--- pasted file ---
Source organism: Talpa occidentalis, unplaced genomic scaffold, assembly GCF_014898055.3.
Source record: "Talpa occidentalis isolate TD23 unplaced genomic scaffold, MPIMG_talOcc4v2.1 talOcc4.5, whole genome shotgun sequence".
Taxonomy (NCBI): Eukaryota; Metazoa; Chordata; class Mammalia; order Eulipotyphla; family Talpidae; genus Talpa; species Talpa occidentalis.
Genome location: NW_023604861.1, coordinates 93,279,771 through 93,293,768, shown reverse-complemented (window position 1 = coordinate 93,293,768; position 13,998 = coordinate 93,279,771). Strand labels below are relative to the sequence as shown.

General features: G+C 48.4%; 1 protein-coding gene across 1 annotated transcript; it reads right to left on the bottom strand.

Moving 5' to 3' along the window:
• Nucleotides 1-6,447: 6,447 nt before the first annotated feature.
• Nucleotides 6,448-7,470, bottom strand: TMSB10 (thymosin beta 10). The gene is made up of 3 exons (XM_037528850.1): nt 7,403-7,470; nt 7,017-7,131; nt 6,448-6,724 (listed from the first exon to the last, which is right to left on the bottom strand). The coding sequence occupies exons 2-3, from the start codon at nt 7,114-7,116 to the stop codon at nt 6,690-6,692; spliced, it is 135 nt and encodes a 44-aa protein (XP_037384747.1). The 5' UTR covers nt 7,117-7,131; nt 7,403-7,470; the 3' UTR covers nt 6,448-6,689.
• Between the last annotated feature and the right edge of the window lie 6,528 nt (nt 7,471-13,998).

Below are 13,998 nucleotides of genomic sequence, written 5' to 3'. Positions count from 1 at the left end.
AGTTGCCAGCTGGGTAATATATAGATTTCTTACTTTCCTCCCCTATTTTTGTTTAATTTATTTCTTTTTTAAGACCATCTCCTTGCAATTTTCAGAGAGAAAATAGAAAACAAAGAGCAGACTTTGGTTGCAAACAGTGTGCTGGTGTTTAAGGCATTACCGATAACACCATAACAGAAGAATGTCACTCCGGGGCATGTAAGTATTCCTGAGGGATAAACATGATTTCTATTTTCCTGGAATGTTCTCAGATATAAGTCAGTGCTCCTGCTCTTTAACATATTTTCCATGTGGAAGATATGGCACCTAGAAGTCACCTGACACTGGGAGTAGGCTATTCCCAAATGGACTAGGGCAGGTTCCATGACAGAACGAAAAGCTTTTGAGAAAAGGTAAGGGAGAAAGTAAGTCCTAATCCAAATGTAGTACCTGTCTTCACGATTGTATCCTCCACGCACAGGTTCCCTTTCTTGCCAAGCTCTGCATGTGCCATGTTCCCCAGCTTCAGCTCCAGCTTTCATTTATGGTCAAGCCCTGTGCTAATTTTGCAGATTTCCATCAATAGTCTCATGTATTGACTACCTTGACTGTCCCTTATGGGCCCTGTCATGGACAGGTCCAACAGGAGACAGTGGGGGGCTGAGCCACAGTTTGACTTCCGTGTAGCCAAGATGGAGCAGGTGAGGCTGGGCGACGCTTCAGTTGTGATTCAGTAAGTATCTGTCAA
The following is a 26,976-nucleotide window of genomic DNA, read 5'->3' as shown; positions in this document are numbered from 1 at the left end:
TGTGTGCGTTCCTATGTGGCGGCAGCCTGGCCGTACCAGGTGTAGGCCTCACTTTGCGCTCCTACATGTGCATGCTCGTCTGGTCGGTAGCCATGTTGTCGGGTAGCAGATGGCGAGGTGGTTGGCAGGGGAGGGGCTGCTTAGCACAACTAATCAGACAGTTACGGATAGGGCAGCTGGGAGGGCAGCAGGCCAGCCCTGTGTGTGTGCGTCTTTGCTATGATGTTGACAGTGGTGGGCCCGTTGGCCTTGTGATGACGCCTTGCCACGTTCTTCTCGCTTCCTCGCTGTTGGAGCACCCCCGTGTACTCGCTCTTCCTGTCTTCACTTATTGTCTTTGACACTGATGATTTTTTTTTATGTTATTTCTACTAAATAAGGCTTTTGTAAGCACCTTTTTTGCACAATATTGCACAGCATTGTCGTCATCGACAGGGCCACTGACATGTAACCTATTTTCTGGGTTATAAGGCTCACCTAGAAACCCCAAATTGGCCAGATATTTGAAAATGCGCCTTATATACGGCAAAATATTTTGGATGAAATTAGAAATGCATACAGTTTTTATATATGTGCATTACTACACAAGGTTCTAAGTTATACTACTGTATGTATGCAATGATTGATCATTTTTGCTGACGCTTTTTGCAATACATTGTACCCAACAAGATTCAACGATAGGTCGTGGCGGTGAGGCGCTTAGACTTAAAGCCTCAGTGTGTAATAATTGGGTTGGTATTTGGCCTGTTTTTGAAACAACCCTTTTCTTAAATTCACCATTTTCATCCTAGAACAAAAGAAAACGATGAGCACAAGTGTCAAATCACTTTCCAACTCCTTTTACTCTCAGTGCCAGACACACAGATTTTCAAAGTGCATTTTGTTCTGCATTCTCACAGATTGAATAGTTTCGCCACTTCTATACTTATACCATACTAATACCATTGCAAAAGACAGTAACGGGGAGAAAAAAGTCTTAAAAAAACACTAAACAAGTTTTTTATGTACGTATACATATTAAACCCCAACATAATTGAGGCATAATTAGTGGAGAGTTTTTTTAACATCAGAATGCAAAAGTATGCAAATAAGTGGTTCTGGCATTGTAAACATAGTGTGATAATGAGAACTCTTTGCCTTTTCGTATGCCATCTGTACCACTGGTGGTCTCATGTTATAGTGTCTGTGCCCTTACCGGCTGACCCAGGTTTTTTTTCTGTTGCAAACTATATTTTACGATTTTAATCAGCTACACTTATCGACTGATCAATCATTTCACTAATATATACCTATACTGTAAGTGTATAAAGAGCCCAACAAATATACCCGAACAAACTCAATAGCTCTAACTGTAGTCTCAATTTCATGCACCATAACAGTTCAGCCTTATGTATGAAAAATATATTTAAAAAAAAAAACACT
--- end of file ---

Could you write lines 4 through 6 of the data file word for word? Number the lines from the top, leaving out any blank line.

Genome location: NW_023604861.1, coordinates 93,279,771 through 93,293,768, shown reverse-complemented (window position 1 = coordinate 93,293,768; position 13,998 = coordinate 93,279,771). Strand labels below are relative to the sequence as shown.

General features: G+C 48.4%; 1 protein-coding gene across 1 annotated transcript; it reads right to left on the bottom strand.

Moving 5' to 3' along the window: